Accessible via the Legislation or Current Awareness tabs, Regulatory and Guidance materials on Westlaw UK provide additional information on how the law is implemented or interpreted in practice. The materials include Practice Directions, Guidance Notes (from 1995), Command Papers and Consultation Papers. It's possible to browse by document type or source, or to search on a particular subject. Try it out next time you're in Westlaw.
Launched today, LawPORT (Law Postgraduate Online Research Training) is a collection of
free-to-use online training resources designed to improve the information
literacy skills of law PhD students. The tutorials have been created by the
Institute of Advanced Legal Studies Library to support researchers across the UK with public international law research and the use of OSCOLA.
Although targeted at PhD students, these online tutorials are likely to be useful to students studying at all levels - particularly the one on OSCOLA.
I've previously flagged up Law in Action, and it's worth subscribing to podcasts from the series. Rather belatedly I've recently listened to the last episode from the most recent series entitled 'Joshua Goes to Prison' in which the presenter, Joshua Rozenburg visits Edinburgh Prison and speaks to the governor, Caroline Johnston about how she and her staff are managing the challenges of operating a prison in the 21st century. The prison is involved in some interesting initiatives, including employing a Throughcare Support Officer, a prison officer who works both inside and outside the prison itself. The officer's sole purpose is to work with short-term prisoners in the run up to release and focus on helping with issues relating to areas such as housing, employment prospects and addiction support. The officer then remains in contact post-release and continues to offer support. Definitely worth a listen if you're a criminology student, and/or are interested in the penal system. NB If you're a Birkbeck student, or member of staff and are reading this post after the episode has disappeared from BBC iplayer, then you can listen via our subscription to Box of Broadcasts National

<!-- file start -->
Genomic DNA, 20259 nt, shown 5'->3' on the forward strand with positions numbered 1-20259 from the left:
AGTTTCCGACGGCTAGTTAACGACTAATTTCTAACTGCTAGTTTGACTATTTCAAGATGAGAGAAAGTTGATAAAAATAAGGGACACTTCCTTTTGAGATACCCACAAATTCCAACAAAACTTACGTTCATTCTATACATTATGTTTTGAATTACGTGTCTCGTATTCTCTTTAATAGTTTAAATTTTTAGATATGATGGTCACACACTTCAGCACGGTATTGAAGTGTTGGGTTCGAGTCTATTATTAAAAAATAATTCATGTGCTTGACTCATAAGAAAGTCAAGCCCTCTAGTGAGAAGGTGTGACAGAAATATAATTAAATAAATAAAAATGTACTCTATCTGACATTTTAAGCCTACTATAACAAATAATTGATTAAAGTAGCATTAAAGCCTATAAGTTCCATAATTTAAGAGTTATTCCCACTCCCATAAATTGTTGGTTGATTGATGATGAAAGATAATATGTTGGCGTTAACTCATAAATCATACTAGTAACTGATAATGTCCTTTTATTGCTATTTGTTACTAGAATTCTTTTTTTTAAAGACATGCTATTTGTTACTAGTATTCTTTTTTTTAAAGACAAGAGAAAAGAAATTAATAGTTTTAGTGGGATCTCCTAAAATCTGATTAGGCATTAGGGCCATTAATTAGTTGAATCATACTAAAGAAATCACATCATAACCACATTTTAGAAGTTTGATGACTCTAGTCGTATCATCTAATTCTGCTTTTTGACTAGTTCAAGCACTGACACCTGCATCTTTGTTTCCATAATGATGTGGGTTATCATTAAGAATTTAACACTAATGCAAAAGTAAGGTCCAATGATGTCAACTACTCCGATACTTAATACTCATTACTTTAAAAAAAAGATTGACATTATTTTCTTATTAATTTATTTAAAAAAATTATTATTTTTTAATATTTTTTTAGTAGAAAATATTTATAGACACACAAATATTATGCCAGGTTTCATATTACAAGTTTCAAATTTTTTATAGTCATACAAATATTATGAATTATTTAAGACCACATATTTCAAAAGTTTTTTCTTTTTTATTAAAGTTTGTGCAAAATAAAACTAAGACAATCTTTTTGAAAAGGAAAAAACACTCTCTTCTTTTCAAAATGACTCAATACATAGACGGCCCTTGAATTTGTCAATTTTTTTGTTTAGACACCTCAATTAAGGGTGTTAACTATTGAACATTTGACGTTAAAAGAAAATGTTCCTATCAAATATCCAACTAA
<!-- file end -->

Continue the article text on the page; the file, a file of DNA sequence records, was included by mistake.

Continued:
Title: Ways of seeing law: What can art history tell
lawyers about their discipline?
Date: 24 Apr 2017,
of Advanced Legal Studies, 17 Russell Square, London WC1B 5DR
Speaker: Professor Linda Mulcahy, Department of Law,
London School of Economics
Chair: Professor Michelle O’Malley, Professor of the
History of Art and Deputy Director, The Warburg Institute
Host: Professor Diamond Ashiagbor, Institute of Advanced
Lawyers love the word.
When we teach our students it is primarily through the lens of written
judgments and textual analysis.
Engagements between law and art
tend to focus on the ways in which authoritative
legal texts facilitate the commodification of creativity or seek to impose
discipline on the sensual realm. This
paper will focus on the implications of us moving beyond the law of art to the
more complex territory of law and art.
In doing so it will explore the value of the image as a source of
information about law and legal phenomena which is otherwise lacking or
marginalised in the legal canon.
About the speaker:
Professor Mulcahy is professor of law at London School of
Economics, where she is also the first Director of the LSE’s new PhD Academy.
She is co-director of a Leverhulme Trust research project grant on 'Design and
due process: facilitating participation in the justice system’ on the recent
history of court design, in partnership with the Ministry of Justice and with
architect Emma Rowden; and of an Arts and Humanities Research Council Collaborative
Doctoral Award on oral history and legal biography, held in partnership with
the British Library. Having gained qualifications in law, sociology and the
history of art and architecture, Linda’s work has a strong interdisciplinary
flavour. Her research focuses on disputes and their resolution and she has
studied the socio-legal dynamics of disputes in a number of contexts including
the car distribution industry, NHS, divorce, public sector complaints systems
and judicial review. Her work often has an empirical focus and she has received
a number of grants from the ESRC, AHRC, Department of Health, Nuffield
Foundation and Lotteries Fund in support of her work.
The team at Middle Temple library have compiled a list of resources which link through to information regarding the UK's referendum and Brexit. Sources include The Bar Council, Chambers, the Law Society, Law firms, UK Government & Parliament, the EU and a selection of blogs and news sources.
We have recently subscribed to two new ebook collections via the Elgar Online platform. These cover Human Rights and Public International Law. They are DRM free (which means that you won't encounter annoying restrictions on how much of the book you can print out or download). Each book is available via the library catalogue, and so can be found there using an author, title or subject search. It is also possible to browse or search the collections by going to the publisher's web site.